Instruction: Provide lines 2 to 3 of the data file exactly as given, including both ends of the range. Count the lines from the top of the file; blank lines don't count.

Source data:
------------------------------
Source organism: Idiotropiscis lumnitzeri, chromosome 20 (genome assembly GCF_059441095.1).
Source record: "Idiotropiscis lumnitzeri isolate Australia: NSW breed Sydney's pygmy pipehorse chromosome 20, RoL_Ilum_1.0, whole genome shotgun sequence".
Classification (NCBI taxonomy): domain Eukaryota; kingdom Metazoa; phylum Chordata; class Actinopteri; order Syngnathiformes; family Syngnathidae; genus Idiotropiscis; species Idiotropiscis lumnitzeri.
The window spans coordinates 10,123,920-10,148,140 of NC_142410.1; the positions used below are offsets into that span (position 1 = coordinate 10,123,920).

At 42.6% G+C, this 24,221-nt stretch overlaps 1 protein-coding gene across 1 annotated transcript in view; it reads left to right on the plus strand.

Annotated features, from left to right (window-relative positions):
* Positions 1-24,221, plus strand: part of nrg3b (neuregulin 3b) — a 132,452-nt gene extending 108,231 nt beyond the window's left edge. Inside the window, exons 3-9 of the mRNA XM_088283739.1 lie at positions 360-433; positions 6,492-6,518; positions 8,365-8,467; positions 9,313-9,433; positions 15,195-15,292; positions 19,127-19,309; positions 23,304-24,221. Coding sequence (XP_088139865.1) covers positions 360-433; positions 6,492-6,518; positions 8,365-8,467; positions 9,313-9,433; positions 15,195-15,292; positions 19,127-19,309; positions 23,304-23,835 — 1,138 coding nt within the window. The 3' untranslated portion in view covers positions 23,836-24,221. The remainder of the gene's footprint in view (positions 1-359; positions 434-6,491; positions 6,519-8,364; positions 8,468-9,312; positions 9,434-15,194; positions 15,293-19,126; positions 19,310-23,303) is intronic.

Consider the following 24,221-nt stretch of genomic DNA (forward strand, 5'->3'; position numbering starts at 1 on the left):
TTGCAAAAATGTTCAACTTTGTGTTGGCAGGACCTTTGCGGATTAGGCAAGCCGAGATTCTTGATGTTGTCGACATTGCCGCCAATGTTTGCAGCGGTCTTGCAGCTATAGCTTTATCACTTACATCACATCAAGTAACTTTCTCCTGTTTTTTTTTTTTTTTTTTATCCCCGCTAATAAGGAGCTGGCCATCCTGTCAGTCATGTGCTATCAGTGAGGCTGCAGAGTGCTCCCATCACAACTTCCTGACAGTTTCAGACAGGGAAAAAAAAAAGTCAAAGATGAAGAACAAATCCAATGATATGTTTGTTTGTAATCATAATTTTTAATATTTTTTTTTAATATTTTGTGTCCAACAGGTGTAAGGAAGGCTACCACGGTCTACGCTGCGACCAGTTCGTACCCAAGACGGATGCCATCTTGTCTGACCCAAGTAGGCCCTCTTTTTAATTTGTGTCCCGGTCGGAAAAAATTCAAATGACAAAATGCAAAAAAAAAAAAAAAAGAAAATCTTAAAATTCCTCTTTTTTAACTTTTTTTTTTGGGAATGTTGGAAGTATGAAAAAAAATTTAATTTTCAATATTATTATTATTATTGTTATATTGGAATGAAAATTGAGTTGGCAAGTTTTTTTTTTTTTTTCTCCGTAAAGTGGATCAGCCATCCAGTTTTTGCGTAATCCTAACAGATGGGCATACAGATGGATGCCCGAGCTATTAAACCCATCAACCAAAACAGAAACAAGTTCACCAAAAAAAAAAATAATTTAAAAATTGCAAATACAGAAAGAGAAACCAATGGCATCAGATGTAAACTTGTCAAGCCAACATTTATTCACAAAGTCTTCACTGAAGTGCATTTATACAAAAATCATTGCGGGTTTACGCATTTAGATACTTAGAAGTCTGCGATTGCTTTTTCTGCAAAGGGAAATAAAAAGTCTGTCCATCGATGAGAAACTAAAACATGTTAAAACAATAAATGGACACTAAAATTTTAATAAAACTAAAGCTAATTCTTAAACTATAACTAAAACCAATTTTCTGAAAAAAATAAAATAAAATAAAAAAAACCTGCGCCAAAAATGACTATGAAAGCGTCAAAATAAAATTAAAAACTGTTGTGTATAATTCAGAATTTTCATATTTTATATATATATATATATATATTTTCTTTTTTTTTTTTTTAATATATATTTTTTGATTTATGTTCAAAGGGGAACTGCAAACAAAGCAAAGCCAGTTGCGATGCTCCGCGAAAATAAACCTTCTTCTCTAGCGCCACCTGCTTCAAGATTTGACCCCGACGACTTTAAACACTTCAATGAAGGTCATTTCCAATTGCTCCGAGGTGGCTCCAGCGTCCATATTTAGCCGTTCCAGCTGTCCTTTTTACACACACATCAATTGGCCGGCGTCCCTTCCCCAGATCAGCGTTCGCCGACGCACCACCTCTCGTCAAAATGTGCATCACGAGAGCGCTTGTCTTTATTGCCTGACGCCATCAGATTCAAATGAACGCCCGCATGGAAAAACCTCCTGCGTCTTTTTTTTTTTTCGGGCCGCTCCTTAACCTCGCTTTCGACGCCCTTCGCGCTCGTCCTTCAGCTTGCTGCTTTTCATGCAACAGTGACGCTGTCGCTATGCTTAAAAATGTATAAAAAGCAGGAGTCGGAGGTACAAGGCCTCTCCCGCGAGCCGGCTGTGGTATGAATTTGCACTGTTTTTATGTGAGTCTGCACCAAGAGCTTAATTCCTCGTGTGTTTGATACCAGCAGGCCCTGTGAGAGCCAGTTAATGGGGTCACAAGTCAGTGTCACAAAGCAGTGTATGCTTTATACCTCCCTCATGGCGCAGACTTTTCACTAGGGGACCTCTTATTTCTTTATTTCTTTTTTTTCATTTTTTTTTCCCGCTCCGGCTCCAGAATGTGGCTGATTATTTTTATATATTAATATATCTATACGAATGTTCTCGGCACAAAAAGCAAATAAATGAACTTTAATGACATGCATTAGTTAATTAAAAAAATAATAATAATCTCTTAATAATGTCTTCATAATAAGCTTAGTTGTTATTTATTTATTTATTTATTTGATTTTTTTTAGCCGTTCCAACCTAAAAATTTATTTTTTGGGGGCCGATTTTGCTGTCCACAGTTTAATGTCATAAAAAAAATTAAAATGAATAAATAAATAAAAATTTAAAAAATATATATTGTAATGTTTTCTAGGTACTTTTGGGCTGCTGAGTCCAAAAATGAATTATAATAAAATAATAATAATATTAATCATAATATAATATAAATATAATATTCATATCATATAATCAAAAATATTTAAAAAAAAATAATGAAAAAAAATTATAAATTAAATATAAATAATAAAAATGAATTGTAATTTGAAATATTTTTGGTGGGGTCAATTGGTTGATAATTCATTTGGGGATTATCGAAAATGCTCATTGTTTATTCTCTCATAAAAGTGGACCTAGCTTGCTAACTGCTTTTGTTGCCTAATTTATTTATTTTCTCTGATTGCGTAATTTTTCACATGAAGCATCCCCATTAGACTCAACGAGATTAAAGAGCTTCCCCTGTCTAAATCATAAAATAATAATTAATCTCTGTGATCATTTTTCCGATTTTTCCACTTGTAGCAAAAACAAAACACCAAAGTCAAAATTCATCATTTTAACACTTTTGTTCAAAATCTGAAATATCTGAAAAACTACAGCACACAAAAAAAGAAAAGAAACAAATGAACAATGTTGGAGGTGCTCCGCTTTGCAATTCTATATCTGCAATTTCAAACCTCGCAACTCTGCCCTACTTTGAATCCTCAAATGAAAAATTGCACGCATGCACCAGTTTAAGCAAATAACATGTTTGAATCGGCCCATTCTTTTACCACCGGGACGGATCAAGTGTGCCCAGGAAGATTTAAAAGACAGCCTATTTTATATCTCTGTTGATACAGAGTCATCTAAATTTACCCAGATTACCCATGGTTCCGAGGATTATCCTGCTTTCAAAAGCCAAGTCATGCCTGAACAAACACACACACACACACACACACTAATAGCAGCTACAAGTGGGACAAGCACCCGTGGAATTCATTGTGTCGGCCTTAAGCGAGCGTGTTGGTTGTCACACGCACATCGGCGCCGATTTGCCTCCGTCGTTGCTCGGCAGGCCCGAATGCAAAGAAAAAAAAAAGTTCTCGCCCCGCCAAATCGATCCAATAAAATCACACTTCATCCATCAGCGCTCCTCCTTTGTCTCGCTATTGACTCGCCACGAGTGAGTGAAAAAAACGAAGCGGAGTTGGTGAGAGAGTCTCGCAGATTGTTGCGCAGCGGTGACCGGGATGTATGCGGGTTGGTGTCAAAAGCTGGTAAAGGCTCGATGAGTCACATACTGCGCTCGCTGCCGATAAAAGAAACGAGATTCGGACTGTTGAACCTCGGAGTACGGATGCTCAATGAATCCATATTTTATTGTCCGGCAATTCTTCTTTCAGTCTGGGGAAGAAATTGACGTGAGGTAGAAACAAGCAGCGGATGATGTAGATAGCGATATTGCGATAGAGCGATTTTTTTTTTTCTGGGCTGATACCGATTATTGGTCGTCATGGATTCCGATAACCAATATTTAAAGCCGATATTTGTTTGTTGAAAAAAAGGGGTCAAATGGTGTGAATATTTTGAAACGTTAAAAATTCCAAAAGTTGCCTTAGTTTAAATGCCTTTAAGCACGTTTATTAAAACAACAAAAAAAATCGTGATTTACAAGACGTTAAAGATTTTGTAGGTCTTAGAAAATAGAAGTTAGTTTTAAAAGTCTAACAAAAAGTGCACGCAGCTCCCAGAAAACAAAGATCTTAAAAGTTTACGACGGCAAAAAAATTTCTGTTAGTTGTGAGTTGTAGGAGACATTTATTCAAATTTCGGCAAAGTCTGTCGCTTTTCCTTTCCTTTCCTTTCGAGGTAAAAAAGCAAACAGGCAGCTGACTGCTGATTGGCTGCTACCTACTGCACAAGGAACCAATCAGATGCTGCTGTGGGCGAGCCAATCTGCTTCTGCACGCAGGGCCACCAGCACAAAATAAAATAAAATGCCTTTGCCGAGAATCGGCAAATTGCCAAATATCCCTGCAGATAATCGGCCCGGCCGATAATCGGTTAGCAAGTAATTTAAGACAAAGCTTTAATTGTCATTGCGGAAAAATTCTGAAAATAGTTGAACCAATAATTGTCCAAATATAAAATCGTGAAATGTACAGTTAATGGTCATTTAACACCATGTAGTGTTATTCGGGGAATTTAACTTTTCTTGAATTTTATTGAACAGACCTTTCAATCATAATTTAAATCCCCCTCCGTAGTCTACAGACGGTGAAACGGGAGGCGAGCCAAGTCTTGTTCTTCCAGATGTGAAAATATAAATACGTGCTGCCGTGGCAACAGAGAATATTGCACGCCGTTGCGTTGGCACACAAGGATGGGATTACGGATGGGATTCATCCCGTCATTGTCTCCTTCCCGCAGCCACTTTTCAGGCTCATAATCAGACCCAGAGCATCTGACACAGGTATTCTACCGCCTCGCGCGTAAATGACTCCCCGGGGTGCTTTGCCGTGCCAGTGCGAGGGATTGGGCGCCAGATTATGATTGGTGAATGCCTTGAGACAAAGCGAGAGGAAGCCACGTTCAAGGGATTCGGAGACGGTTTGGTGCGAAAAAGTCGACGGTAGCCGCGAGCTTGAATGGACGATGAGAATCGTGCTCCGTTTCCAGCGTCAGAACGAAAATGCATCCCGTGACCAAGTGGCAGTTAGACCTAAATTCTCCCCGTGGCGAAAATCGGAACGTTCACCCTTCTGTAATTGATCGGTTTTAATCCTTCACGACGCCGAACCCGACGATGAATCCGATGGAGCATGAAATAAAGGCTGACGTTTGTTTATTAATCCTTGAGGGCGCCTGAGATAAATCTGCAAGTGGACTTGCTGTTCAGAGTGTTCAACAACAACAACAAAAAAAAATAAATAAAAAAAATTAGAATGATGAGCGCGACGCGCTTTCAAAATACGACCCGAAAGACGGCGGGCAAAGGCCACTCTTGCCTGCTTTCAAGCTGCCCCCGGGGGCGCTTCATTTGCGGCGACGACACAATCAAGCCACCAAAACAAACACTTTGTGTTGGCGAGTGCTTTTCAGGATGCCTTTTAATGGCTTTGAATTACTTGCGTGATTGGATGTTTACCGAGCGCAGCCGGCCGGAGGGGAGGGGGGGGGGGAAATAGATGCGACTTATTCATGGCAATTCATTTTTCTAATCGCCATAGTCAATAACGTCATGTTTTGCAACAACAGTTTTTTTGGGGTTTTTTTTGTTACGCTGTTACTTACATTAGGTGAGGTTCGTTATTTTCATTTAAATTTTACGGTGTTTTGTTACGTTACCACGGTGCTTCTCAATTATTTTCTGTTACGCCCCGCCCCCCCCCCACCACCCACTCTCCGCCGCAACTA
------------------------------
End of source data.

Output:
Source record: "Idiotropiscis lumnitzeri isolate Australia: NSW breed Sydney's pygmy pipehorse chromosome 20, RoL_Ilum_1.0, whole genome shotgun sequence".
Classification (NCBI taxonomy): domain Eukaryota; kingdom Metazoa; phylum Chordata; class Actinopteri; order Syngnathiformes; family Syngnathidae; genus Idiotropiscis; species Idiotropiscis lumnitzeri.